Minister of State at the Department of Foreign Affairs, Mr. Tom Kitt TD, launches Ireland Aid Annual Report 2001.
The following is a summary of his Speech:
While the Minister reiterated poverty reduction as the absolute focus of the programme, and the traditional emphasis remaining on the mainstays of development such as; education, health, food & water security, and good governance, he also outlined some new directions for the programme.
Trade and Development:
“As a former Minister for Trade I am acutely aware of the connection between long term sustainable development and trade. Therefore, as Minister for Development Co-Operation, I will approach the international trade agenda from a broader development perspective.
“The key issues remain two-fold; improving access and fairness for developing countries within the global marketplace and assisting in the improvement of their trade capacity. With regard to fairness of access it is my job and, that of Ireland Aid, to promote the trade interests of developing countries at the key international fora, and in particular in our national policy preparations for the Doha WTO Development Round negotiations, and similarly ensure these interests are taken into account, to the greatest extent possible, in our national policy.”
“ I will also strengthen Ireland Aid's involvement in helping developing countries to increase their trade capacity. If they are to end their marginalisation from global trade, they need to develop national trade policies, to establish institutions such as export boards and to have trained experts representing their interests in the WTO. Ireland Aid is contributing significant funding to such bodies and training schemes, however we need to do more in this area and to develop a well thought out trade capacity building strategy.”
“The IT industry and our national pool of qualified IT engineers and programmers have played a key role in our recent development. I strongly believe that Ireland Aid should work to bring this great resource into its programme and use it for the benefit of its developing country partners.”
“I am setting up at present a small task force to take this work forward. This task force will bring together in due course Ireland Aid, the private sector, relevant Government Departments, NGOs and education experts. Its mission will be to implement a pilot programme in the area of information and communications technology. This programme will respond to the needs of one of our developing country partners and will seek to bring IT solutions to bear on a development challenge, possibly in the health or education sectors.”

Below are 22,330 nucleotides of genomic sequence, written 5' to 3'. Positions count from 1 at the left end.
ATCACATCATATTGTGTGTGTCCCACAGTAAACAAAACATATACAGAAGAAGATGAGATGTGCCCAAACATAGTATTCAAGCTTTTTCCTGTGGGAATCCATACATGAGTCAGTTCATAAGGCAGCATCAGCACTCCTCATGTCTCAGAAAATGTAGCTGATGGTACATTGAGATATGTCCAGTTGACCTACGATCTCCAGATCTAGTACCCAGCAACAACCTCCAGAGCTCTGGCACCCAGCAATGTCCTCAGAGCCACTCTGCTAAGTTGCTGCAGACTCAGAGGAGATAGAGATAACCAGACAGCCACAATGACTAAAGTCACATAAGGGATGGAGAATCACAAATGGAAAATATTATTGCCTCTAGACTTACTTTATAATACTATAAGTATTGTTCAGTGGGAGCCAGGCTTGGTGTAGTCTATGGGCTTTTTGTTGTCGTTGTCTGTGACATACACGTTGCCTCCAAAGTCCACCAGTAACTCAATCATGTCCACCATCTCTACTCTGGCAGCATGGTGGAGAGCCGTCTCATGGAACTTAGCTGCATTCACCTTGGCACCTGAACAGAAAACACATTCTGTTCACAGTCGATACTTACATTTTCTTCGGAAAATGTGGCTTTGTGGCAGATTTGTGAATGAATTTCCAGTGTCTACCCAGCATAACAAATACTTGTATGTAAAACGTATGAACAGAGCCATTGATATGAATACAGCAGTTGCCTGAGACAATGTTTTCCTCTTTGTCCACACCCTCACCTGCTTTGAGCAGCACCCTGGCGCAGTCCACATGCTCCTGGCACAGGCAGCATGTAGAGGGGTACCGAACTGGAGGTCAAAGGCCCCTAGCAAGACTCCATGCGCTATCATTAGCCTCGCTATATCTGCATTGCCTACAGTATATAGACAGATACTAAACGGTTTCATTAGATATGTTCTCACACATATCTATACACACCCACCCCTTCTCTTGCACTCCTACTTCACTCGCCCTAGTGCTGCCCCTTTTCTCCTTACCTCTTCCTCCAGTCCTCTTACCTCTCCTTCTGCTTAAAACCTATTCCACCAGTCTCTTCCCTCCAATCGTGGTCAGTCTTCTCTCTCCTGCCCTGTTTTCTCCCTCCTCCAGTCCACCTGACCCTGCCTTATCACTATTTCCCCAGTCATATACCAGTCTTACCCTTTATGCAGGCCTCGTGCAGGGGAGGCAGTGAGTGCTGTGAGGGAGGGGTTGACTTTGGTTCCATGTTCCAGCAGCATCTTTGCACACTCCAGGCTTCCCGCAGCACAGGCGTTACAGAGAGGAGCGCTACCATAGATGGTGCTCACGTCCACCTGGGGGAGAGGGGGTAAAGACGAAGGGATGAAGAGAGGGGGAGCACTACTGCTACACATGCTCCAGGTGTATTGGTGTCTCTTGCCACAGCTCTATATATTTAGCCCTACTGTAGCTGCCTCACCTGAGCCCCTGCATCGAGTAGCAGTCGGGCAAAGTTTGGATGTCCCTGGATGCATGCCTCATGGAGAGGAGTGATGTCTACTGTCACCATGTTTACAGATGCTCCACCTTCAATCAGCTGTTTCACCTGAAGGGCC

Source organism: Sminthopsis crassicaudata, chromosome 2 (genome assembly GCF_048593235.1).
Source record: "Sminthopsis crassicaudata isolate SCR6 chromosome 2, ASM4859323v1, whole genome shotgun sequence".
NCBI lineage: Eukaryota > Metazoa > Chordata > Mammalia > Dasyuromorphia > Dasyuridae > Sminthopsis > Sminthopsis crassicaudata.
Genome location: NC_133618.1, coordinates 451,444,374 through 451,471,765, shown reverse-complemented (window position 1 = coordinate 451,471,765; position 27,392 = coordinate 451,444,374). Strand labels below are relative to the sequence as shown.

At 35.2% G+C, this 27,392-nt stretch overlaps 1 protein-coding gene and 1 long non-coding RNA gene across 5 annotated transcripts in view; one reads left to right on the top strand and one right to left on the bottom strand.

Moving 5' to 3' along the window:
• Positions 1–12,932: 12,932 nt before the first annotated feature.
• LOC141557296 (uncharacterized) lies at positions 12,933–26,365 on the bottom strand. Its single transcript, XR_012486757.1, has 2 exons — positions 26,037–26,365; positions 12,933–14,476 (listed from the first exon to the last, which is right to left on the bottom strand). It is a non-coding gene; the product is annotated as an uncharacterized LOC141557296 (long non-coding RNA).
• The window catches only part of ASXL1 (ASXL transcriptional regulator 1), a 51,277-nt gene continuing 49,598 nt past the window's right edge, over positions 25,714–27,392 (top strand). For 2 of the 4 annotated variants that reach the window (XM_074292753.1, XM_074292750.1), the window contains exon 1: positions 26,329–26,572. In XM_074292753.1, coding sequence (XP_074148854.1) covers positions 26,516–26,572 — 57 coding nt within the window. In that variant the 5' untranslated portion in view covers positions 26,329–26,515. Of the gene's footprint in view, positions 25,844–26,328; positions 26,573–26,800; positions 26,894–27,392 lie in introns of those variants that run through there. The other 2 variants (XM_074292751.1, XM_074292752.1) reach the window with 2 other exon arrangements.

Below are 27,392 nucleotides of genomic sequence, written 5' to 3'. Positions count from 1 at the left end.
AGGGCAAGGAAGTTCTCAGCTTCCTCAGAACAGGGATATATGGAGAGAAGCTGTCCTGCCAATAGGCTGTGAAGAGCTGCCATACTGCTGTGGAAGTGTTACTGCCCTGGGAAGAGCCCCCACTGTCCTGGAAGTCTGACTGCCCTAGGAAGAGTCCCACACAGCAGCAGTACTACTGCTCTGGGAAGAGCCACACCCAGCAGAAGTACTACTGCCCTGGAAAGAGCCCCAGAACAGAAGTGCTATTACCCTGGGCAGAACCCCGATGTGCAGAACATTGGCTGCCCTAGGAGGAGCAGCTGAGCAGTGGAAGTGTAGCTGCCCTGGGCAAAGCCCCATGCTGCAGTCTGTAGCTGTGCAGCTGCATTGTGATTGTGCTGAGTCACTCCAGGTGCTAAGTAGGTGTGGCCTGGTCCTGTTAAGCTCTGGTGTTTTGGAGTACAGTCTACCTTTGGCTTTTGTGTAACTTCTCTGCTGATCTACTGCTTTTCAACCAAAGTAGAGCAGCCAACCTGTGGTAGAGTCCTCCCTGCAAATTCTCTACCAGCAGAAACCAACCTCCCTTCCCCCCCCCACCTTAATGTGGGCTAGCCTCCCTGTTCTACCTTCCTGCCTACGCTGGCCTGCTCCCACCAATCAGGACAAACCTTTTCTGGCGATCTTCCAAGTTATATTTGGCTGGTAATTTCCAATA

“The HIV/AIDS crisis, which is laying waste to so much of sub-Saharan Africa and jeopardising what we are seeking to achieve with our aid interventions there. Building on the Taoiseach's initiative of June 2001, when he announced that an additional $30 million would be spent each year on this problem, I intend to make this a priority area for the programme.”
“I saw for myself during a recent visit to Zambia and Malawi the devastating human consequences of this disease. I will never forget the dignity of the men and women I met in an AIDS hospice in Northern Zambia and indeed the quality and compassion of the care provided by Irish Missionaries and the local community at both the hospice and an adjacent orphanage I visited for children who have lost their parents to AIDS.”
“As Fr Michael Kelly, Professor of Education at the University of Zambia, said when he addressed the recent Ireland Aid Forum “ Education for All,” “What price can you put on a cuddle that a child doesn't get?”
Emergency Relief and Rehabilitation:
“A major food crisis continues to unfold in Southern Africa. Shortly after I became Minister, I visited two of the countries directly affected, Malawi and Zambia, to witness this crisis at first hand. I would like to pay a particular tribute here to the work of Irish NGOs and missionaries on the ground in the countries worst affected by the crisis. The selfless commitment and devotion to the needs of others which I witnessed was truly extraordinary. Ireland Aid is continuing to monitor the food shortages in Southern Africa.”
“Southern Africa is a key target of the Ireland Aid programme generally. In 2002 we are delivering over €80 million in aid to that region. It is only through long-term commitment and through a process of partnership with governments, civil society and other donors that the complex relationships between poverty, governance and recurring emergencies can eventually be better understood.”
“Unfortunately the food shortages are not confined to southern Africa. Ethiopia, another of our programme countries, is facing a major crisis at present. It is estimated that over 6 million Ethiopians are currently severely food-insecure. Against this background, I have today approved an extra allocation of €1 million for emergency food operations in Ethiopia.”
The Ireland Aid Budget:
“Finally, a word on resources. The Government has made very clear in the Programme for Government its commitment to achieving the 0.7% target by 2007. This commitment was again reaffirmed by the Taoiseach at the recent Johannesburg Summit, following the unprecedented increase in the aid budget this year. I want to take this opportunity to once again reiterate my commitment to achieving this objective.”
“What price can you put on a cuddle that a child doesn't get”
As politicians we should remember this as a useful moral guide when it comes to prioritizing our commitments at budget time. Honouring our commitment to 0.7% of GNP by 2007 represents the strongest possible statement of where we stand on the issues of Justice, Equality and Poverty throughout the world.”